Triple Elvis (Ferus Type) – 1963


Silver Liz (diptych) - 1963


Thirty are Better Than One – 1963

 
“My show in Paris is going to be called 'Death in America.' I’ll show the electric-chair pictures and the dogs in Birmingham and car wrecks and some suicide pictures.”

Death and Disaster – Exploring the dark side of American Culture. Warhol’s Death and Disaster works can be seen as monumental history paintings—a genre developed to honor great men and their deeds—but Warhol transforms the tradition in order to speak to the anonymity of disaster and its victims and to the contradictions of life in 1960s America. Drawing on the pictorial magazines of the period—LifeLook, Time—Warhol featured images that captured the spectacle of violence as refracted through the lens of the media: suicides, car crashes, electric chairs, acts of police brutality, and poisonings.
Orange Car Crash Fourteen Times – 1963


Nine Jackies – 1964
   
Big Electric Chair – 1967-68
Big Electric Chair – 1967
 

“In one way I was glad the mural was gone: now I wouldn’t have to feel responsible if one of the criminals ever got turned in to the FBI because someone had recognized him from my pictures.”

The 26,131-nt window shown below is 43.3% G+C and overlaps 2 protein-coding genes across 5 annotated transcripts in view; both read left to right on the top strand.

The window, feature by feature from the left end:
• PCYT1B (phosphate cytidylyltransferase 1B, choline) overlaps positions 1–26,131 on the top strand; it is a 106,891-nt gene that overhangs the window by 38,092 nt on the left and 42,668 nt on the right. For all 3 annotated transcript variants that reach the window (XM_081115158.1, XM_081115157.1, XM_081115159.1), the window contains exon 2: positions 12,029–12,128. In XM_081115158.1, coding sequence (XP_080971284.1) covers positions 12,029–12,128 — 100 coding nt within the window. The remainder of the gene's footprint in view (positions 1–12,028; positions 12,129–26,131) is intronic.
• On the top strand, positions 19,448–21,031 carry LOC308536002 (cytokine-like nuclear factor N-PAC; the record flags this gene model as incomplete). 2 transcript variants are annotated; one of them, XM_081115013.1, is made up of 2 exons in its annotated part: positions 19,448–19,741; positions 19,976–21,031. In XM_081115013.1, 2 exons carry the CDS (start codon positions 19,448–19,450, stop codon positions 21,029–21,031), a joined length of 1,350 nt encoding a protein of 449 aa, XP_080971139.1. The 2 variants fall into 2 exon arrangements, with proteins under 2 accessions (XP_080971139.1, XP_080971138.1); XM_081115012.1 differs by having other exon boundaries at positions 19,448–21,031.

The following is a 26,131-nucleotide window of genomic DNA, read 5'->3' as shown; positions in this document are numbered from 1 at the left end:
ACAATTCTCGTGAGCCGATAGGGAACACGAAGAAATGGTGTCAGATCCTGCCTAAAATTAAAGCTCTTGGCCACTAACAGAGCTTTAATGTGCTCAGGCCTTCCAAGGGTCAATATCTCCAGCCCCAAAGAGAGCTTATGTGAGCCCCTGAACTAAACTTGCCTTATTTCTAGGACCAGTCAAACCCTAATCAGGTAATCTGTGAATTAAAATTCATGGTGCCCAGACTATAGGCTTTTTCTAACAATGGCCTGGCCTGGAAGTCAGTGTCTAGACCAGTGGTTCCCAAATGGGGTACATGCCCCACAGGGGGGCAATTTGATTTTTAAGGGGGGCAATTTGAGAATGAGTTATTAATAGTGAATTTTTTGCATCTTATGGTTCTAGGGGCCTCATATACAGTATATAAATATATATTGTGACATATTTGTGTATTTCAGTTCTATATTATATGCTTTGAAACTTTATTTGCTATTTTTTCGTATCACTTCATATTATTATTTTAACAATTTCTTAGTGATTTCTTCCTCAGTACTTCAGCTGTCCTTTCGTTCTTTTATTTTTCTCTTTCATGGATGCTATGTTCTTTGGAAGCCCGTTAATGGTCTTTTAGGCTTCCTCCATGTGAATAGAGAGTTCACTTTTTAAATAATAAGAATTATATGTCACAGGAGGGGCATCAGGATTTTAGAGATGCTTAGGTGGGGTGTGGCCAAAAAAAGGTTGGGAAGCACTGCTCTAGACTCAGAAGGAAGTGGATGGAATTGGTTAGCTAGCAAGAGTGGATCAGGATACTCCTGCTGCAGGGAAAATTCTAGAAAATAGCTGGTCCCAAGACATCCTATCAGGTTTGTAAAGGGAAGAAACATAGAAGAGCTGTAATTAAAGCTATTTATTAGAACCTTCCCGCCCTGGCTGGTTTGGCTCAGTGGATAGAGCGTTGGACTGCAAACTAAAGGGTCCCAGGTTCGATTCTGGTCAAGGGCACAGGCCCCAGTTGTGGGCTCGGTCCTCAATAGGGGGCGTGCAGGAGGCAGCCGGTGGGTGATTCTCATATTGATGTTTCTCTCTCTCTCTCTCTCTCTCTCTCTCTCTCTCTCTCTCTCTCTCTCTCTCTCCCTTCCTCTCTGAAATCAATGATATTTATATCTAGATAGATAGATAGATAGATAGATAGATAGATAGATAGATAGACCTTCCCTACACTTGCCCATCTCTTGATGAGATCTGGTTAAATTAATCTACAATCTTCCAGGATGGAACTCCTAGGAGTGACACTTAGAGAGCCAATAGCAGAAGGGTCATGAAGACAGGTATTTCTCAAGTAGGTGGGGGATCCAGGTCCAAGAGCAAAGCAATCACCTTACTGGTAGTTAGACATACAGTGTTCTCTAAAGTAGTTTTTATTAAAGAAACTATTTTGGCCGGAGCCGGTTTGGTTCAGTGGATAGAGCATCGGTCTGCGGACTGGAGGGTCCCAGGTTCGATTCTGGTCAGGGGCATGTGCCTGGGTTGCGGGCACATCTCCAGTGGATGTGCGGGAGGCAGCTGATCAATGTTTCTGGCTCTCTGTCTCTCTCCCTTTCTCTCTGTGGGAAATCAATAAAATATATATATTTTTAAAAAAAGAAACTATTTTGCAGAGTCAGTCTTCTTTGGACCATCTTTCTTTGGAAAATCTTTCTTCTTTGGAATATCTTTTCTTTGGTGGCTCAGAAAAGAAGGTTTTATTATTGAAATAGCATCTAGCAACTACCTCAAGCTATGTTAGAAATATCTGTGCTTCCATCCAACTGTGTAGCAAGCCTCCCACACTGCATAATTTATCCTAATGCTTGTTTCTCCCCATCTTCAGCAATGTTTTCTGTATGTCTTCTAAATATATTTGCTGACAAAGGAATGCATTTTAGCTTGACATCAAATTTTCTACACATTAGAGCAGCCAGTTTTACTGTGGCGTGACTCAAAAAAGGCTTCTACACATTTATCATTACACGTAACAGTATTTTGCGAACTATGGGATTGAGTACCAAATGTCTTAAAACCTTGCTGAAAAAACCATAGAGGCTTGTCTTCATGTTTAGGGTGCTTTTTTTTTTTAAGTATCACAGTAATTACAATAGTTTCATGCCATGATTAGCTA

Most Wanted Men – A controversial mural for the 1964 World’s Fair in Queens. Warhol found his source images for the work in a booklet of photographs titled The Thirteen Most Wanted, circulated by the New York Police Department. Although the booklet’s producers were no doubt oblivious to any possible homoerotic double reading of “wanted” men, it seems to have been obvious to Warhol, who appropriated the concept for two nearly simultaneous projects made with very different audiences in mind: the public mural, Thirteen Most Wanted Men, and an unambiguously homoerotic film series, The Thirteen Most Beautiful Boys (1964–66).